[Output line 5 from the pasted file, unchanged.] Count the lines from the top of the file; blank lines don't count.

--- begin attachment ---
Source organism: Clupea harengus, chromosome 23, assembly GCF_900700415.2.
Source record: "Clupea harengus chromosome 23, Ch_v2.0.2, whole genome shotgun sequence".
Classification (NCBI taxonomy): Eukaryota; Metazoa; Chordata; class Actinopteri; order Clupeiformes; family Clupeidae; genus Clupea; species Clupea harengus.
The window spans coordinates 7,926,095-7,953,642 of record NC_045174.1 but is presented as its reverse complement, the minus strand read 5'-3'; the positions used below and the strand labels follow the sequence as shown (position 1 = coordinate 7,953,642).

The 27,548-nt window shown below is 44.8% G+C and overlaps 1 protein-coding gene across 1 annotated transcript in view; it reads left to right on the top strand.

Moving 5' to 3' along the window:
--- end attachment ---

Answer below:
The 27,548-nt window shown below is 44.8% G+C and overlaps 1 protein-coding gene across 1 annotated transcript in view; it reads left to right on the top strand.